Stephen Wozniak:Great – across the board. First of all, I love that cast and crew. They work hard. They also truly know how to have fun. You know, it’s tough for series regulars to keep the energy up every week, season after season and they somehow know how to do it in spades. For me, as a guest star, it was a blast. Since my character, ‘Tyler Brunson’, was such a fringy drug lord kinda’ guy, I got be outrageous, dangerous and mix up the dynamic on the show. The director, a friend of mine, Diana Valentine – a really lively veteran of TV directing – was great to work with. Great directors consistently go for the essentials: they cover critical action, they point performers along the right trajectory and let the rest happen. Maybe that’s an oversimplification, but you get my point. That’s what she does and I love it. I had a really good time. On location, alone, I sort of pour over my thoughts on the scene and review the script between takes, but I got to hang with Todd (LL Cool J) and talk about the old days of the Bronx, New York (I lived in nearby Brooklyn for a while) and funny, rascally shit. On set, he’s always on the go, cracking deals on the phone or rehearsing lines. He expends more energy in a day than I think most people do in a week!

On The Set Of NCIS: Stephen Wozniak and LL Cool J

John Wisniewski:  You are an artist, as well as an actor, Stephen. How did your career in art begin?
Stephen Wozniak:

My interest in art started years ago in high school, even before. I was an artsy dude with a geometric new wave haircut, loved alternative English music, and went to local art museums, like the Phillips Collection and the National Gallery of Art’s East Wing. I also drew in my spare time, copied great masters’ sketches for my portfolio to get into art school. I got into a few good ones, like Parsons School of Design in New York, but stayed close to home at Maryland Institute College of Art and Design, which is an amazing school.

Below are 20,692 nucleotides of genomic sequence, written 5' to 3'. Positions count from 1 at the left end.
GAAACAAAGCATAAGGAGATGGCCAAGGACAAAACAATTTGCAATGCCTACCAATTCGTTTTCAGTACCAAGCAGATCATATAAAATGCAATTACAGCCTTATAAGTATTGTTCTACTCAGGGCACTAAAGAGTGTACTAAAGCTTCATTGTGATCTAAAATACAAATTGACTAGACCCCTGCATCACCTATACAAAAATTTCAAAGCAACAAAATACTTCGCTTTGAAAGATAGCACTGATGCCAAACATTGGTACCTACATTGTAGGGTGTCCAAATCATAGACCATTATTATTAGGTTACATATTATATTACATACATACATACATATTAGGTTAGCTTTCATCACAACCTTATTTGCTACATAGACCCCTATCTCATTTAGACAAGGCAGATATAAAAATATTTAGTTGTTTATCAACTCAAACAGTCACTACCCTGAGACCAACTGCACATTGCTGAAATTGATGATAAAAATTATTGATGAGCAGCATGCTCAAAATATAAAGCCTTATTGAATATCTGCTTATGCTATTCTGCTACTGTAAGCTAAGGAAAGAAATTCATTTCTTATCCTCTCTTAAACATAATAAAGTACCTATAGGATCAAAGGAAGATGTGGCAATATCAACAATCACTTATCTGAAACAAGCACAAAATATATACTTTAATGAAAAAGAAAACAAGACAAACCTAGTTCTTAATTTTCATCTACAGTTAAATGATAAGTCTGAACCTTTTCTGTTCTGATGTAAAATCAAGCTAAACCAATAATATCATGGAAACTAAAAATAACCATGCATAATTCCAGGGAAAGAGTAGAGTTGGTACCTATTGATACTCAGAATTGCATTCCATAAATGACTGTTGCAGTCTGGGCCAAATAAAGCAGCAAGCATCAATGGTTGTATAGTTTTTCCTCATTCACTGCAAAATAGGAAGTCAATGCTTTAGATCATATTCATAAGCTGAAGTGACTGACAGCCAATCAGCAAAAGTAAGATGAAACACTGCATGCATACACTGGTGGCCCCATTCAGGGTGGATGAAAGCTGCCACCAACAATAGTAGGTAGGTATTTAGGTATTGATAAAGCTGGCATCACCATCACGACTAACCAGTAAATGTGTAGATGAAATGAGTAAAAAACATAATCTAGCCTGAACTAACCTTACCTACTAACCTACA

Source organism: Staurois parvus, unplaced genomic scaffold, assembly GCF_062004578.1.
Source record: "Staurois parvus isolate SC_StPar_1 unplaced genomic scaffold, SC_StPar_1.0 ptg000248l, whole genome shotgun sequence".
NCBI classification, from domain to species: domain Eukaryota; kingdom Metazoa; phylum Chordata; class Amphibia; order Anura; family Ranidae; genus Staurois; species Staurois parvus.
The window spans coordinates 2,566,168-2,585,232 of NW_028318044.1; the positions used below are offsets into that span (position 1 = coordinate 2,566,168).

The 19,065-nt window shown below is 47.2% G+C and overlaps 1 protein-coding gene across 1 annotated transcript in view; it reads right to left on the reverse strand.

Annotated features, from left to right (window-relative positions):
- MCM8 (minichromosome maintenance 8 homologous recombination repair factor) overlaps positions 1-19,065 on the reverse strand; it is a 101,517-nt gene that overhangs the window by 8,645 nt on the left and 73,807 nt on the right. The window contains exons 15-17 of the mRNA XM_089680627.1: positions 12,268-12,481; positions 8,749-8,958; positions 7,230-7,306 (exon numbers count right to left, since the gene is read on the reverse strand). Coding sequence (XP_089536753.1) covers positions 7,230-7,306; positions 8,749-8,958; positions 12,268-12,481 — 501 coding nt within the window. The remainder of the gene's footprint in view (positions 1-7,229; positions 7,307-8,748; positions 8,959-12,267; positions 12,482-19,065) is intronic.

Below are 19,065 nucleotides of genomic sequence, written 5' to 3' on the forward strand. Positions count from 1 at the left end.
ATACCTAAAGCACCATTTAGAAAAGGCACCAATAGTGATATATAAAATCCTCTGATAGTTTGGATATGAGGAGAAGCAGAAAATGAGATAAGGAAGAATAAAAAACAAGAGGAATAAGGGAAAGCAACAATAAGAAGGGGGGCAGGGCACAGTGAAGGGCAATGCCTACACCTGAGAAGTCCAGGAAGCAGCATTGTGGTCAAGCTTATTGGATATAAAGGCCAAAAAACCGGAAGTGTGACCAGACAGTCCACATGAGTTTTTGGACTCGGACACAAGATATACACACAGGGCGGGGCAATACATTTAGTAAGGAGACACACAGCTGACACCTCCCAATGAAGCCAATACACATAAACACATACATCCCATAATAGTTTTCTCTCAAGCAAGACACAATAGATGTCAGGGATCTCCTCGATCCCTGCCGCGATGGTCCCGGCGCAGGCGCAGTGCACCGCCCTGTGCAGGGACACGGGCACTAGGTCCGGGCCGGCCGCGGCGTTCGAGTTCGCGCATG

After that, to get my art career going, I lived in New York for a while in the 90s in Brooklyn’s Boerum Hill on Pacific Street. I made and showed art a few times in galleries, like Ward-Nasse: mostly video work, some limited edition prints, an in-gallery mural – conceptual stuff, really, when it definitely wasn’t that cool. I left New York a few years later and took a detour into the motion picture and television world to become an actor, but kept sketching and taking notes on works I wanted to make.

John Wisniewski:  What artists have inspired you?
Stephen Wozniak: It’s a pretty long list, but I’ve always loved artists like Yayoi Kusama, Craig Kauffman, Yoko Ono, Eva Hesse, Frank Stella, Gerhard Richter and Donald Judd. There are many others, of course. I appreciate many of the 60s Minimalists artists for their refined or obsessive treatment of form and finish and the art occupancy of an exhibition space, providing existential moments for viewers. I want those existential moments for my viewers, too, but my work differs in that I utilize home interior design elements that sometime transform or dispel meaning we affix to our formative domestic lives.

John Wisniewski:  Are there any current or future exhibitions of your artwork?
Stephen Wozniak:Yes, there are. One just wrapped up in Hawaii called Abstract Only! where my piece What’s Right With This Picture? won an award, which is cool, of course. I’m grateful for that. It was exhibited in this great daylight-saturated rotunda-style building called the Wailoa Center. I just finished another light-based wall work called Boon and Bane for a group exhibition at the Cameron Art Museum in Wilmington, North Carolina that starts on November 20 and goes through early 2021. A lot of great artists are showing work in that one! I’m thrilled there are more and more safe brick-and-mortar exhibitions happening during the time of Covid-19. People truly need art in all of its forms right now.

Boon and Bane by Stephen Wozniak

John Wisniewski:  You are also a screenwriter and producer. Any film projects coming up?
Stephen Wozniak: I am developing a screenplay with a writing partner that initially seems like a genre horror movie, but dives deeply into the complex Me Too movement and the real lives that have been affected by sexual assault. I can’t say much about it right now before we pitch it to studios, but I’m certain it provides surprises in some unexpected places.